Myths and folklores, y’know. They’re never really clear…

At one point in time, he was very violent with his management of the Yellow River, many devastating floods, and so he lost his left eye due to the brilliant aim of this famous archer named Hou Yi. Point is, offerings were regularly brought to the Lord of the Yellow River and his wife so as to appease the floods. Or for the souls of the people that had drowned in the floods as well.

In these two examples, it can be perfectly seen how people of old saw rivers as both bearers of great bounty or the wrathful vengeance from the gods on wrong deeds done.


Cause of river pollution

But let’s get back to reality.

During the Industrial Revolution that began in Britain in the late 1700 by producing manufacture products in homes using hand tools or basic machines. As these industries are usually built near rivers or lakes, the waste products from the industries are released into them. And as more people migrated to large industrial cities, the more densely populated cities became. Now, during this time, methods for human and animal waste disposal were quite primitive. Some did have drainage systems, but they just weren’t sanitary enough.

A third of households contained no latrines in Manchester at the time and the infrastructures that do would be collect in cesspits under the buildings and, more often than not, drained into rivers. These very rivers were also the source of drinking water, which led to people becoming ill. London is a great example of this. Sewage draining was often leaked into the River Thames, even though it was a major drinking source for the people of London. This led to a Cholera Epidemic and the Great Stink in July and August 1858 during which the hot weather worsened the smell of untreated human and industrial waste that was on the banks of the River Thames.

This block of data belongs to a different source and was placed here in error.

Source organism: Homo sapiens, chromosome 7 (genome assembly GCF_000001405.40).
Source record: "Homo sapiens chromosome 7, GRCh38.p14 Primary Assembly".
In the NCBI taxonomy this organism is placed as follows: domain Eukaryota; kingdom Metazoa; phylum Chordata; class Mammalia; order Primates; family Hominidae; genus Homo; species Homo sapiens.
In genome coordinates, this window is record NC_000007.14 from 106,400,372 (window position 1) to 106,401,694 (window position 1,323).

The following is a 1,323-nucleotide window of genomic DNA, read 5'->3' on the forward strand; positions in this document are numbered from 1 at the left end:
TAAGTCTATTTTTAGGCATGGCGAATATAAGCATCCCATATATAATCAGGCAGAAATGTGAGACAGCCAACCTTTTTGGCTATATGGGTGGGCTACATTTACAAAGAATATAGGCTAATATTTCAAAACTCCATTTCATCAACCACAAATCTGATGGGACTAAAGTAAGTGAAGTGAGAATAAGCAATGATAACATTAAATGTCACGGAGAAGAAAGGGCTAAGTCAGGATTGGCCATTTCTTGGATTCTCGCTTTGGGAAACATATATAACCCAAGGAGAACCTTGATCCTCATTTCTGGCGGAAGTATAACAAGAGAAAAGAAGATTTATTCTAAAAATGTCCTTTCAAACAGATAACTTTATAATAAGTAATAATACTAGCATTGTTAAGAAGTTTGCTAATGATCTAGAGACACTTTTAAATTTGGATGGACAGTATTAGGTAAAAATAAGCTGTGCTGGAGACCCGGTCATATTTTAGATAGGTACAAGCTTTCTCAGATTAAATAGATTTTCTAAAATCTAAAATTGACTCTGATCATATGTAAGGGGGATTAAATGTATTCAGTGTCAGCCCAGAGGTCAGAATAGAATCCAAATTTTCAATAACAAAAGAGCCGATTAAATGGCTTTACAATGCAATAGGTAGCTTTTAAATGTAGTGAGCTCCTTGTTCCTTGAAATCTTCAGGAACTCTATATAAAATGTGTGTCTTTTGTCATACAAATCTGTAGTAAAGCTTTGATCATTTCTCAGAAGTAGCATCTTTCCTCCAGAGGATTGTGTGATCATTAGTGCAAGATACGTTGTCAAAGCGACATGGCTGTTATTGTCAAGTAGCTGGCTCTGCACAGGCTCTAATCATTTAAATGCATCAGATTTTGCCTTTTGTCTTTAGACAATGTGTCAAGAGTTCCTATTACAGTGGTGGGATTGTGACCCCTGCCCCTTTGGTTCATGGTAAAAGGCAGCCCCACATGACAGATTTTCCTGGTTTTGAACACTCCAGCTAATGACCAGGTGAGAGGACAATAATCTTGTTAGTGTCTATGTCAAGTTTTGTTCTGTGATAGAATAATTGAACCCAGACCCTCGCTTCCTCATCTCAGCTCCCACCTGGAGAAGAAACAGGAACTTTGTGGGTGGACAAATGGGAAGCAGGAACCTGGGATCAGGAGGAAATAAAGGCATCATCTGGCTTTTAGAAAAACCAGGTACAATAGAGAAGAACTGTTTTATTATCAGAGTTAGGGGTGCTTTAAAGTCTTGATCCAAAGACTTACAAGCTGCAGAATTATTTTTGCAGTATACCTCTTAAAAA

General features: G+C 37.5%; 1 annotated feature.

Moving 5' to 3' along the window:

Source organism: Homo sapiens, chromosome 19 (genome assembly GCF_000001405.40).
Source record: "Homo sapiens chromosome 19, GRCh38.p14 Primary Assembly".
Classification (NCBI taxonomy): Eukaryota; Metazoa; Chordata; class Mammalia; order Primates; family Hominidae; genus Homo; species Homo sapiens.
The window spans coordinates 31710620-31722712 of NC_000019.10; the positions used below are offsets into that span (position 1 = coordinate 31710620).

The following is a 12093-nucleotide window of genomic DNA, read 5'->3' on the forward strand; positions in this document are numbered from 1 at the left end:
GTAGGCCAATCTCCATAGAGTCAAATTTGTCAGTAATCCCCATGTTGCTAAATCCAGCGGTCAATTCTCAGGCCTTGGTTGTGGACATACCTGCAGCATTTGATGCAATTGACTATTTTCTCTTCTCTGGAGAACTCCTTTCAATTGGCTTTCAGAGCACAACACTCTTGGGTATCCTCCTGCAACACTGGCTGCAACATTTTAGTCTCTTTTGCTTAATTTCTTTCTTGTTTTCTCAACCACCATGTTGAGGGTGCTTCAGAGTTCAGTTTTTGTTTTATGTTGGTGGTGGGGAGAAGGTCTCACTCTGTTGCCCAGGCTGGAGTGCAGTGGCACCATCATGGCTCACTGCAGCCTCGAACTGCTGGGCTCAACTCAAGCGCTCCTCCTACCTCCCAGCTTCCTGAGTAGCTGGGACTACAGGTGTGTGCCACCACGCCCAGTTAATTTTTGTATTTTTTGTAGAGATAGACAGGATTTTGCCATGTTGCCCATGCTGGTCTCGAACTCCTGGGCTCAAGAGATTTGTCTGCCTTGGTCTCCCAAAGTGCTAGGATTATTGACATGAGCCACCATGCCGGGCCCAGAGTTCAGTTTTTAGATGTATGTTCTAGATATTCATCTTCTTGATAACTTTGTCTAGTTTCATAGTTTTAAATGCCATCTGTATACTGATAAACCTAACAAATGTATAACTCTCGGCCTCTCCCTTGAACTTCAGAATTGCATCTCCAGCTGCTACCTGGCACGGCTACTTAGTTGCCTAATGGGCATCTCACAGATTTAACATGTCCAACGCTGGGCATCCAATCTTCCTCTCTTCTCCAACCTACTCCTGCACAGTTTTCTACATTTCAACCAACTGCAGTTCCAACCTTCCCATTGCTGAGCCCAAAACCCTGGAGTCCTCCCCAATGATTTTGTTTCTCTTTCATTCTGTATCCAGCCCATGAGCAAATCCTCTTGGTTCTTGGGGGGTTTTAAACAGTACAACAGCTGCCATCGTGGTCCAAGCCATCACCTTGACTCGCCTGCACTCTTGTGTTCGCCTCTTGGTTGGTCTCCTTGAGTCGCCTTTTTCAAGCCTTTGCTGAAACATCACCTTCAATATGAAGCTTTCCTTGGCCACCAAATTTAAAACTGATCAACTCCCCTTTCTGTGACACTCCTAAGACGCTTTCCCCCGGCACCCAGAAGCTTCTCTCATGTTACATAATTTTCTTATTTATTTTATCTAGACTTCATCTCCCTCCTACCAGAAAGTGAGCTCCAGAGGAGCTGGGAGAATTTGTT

In the case of the Thames, it was considered biologically dead for many years because of these events.

The exact number of how many rivers there are in the world is hard to pinpoint, but it’s safest to say that there are thousands of rivers, both major and minor, with the longest river being that of the Amazon River, running a course of approximately 6,992 km.

But all these rivers are facing a crisis – a man-made crisis. River pollution is becoming a common factor among many of them. Some are fortunate, however, for being treated with utmost care.


Causes of River Pollution